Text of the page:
When It Comes to Wearing Masks in Public, Do We Want True Multiculturalism or White Cultural Hegemony?
Authour: Ding Guo
We are in the middle of the COVID-19 crisis. In the next two or three weeks, the outbreak in Canada will reach its peak.
During this critical period, the issue of wearing masks will rise to the forefront yet since the beginning of the outbreak in North America, wearing a mask in public areas has been a very controversial subject.
Chinese Canadians and other Canadians of Asian background who've worn masks while in public have been criticized, discriminated against, and, at worst, assaulted. Why is this happening in a country that holds multiculturalism as a core value?
Additionally, the World Health Organization and Canadian government officials at different levels have stated repeatedly that wearing masks will not protect against the spread of COVID-19. Sadly, the “professional viewpoint” seems to be distorted, with the resulting discrimination against people wearing masks in public.
This is wrong. According to Canadian values and the constitution, there are four reasons that discrimination should not be happening against mask-wearers.
First of all, it has already been proven that wearing masks is a successful way to prevent the spread of COVID-19. I understand that the government and medical professionals have stated that there is no need to wear masks because they may worry that if the entire community begins looking for them, it will affect the supply of medical masks, such as the N95 in hospitals and especially in the emergency departments.
However, from the experience in China and other countries that were hit earlier, wearing masks is a keyway to prevent the spread of COVID-19. Masks capture droplets carrying the virus before they can spread into the environment, which is the main method of transmission of COVID-19 in public areas.
Many countries, including Austria, have just made masks compulsory under certain circumstances in order to contain COVID-19, and other European countries may soon follow suit. Even the White House is now advocating wearing masks in public places.
Thus, the Canadian government and medical chief officers in different levels should not deliver a false message to the public, even if the ulterior motive is to prevent a shortage of masks for health-care professionals. I am glad to see the premier of Ontario wearing a mask in public. He is sending the right message to Canadians.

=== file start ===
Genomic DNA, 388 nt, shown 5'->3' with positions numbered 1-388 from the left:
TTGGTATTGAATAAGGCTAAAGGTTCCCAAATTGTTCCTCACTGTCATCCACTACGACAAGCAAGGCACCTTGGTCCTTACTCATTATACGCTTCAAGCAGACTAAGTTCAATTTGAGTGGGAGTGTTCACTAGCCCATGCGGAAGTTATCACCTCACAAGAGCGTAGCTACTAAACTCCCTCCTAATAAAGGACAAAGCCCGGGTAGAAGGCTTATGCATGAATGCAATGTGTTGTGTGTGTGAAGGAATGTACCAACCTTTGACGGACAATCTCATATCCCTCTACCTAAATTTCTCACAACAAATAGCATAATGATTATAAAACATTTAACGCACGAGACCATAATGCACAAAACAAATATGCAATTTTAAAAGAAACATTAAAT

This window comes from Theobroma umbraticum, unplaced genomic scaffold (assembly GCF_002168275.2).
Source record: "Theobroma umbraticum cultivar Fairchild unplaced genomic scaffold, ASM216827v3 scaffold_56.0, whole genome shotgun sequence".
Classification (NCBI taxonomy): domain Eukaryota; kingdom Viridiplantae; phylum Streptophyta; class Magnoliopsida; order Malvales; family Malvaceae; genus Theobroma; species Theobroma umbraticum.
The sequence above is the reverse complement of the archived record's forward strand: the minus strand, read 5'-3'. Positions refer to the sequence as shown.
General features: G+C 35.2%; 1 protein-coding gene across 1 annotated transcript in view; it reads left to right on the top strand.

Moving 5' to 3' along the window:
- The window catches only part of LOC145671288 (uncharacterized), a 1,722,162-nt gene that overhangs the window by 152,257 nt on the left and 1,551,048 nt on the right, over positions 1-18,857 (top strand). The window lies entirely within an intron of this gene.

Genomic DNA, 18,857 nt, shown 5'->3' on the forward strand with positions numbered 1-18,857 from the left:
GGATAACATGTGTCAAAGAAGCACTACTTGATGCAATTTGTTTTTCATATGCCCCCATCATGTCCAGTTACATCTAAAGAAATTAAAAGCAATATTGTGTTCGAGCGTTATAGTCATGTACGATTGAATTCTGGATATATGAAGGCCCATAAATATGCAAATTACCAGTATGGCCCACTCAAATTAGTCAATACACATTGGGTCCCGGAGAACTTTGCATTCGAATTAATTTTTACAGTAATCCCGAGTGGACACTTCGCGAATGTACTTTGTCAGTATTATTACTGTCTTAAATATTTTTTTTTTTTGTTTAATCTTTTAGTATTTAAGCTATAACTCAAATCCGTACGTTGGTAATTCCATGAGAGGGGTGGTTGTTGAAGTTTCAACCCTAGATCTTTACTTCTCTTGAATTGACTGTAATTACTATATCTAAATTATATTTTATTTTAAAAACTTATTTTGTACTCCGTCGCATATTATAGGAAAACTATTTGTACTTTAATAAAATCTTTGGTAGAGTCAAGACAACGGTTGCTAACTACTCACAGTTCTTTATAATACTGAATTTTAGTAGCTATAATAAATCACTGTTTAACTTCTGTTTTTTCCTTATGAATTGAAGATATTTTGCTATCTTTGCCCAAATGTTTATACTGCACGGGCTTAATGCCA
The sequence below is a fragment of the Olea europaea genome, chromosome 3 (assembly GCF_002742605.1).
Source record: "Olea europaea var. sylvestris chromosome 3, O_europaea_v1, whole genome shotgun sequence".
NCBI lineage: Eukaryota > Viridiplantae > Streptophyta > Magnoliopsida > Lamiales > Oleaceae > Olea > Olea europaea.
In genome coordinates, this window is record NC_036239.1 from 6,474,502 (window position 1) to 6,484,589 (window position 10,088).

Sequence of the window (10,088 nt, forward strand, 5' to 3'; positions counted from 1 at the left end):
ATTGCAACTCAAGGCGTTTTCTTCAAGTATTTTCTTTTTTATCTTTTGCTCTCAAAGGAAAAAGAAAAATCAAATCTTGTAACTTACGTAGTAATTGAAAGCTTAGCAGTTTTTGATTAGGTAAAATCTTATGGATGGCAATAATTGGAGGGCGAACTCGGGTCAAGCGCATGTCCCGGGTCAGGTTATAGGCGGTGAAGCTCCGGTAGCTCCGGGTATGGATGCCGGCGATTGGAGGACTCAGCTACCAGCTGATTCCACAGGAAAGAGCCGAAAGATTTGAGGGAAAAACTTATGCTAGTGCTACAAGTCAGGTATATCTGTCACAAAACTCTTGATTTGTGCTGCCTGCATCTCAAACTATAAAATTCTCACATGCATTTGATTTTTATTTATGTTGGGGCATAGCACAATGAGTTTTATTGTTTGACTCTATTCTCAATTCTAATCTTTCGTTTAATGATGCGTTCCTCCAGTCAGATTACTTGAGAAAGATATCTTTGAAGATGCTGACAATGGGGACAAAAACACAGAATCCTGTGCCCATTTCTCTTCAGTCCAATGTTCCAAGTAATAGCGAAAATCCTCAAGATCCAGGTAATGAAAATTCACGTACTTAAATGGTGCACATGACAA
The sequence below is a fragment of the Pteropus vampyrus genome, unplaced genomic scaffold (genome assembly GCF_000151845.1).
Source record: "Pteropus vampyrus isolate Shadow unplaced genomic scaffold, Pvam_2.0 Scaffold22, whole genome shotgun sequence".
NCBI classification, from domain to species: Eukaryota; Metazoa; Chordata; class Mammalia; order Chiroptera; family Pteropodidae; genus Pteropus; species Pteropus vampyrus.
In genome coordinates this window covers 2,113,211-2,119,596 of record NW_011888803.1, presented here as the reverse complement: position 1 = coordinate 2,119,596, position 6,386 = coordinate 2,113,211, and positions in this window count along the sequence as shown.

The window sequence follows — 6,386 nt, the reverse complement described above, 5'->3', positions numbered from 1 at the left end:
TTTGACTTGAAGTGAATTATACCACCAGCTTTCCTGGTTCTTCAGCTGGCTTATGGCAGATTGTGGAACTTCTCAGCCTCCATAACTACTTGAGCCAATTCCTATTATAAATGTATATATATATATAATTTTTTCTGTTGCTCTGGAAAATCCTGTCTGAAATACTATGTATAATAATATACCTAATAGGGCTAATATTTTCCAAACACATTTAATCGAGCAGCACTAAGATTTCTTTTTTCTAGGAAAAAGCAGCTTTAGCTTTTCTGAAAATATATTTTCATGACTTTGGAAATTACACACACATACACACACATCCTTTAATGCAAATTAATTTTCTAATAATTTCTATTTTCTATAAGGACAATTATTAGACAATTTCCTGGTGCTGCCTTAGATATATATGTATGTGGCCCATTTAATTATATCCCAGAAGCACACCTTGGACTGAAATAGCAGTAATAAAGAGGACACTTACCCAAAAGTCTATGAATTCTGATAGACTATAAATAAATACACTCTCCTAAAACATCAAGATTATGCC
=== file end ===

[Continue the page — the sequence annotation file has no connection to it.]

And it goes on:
Secondly, attacking mask-wearers due to their cultural habits is an affront to the multicultural values of Canada. It is ethnocentric to ridicule the act of wearing masks, which is seen as a sign of cleanliness and protecting others' health in Asian cultures. The uproar over mask-wearing has only made it clear that the talk of cultural acceptance in Canada is hypocritical, and many Canadians still believe that Western culture is intrinsically superior and 100 percent correct. According to the principle of multiculturalism, even if you don’t like to wear a mask when you are not sick, you must respect other people’s choice to wear the mask.
Thirdly, in discussions about mask-wearing, the one point that has not been brought up is that it is a basic human right to wear a mask. It is the same thing as choosing what clothes to wear, or which tattoo to ink. Above the cultural and medical discussion, basically this is a human rights issue. The government must clearly state that discriminating against or verbally attacking a person who chooses to wear a mask is an attack on basic human rights. In the most egregious cases, it should go before the judicial system.
I strongly believe that in a crisis such as this pandemic, cultural barriers must be overcome. When we see the United States and Canada make decisions to close down cities and restrict travel, we must realize that we are facing unprecedented times. Why are masks such a big issue?
It is ridiculous to make a fuss over cultural differences when wearing masks can save lives. If the mask supply is adequate, I hope that everyone will wear a mask when they leave their homes.
When I see people wearing masks and practicing social distancing in public areas, I start believing that Canada will prevail over COVID-19 soon.
Guo Ding, a.k.a. Ding Guo, is a Vancouver journalist, columnist, historian on the immigration history of Chinese Canadians, and an author of several books, including Canada's Chinese Gene. The EAEF publishes opinions like this from the community to encourage constructive debate on important issues.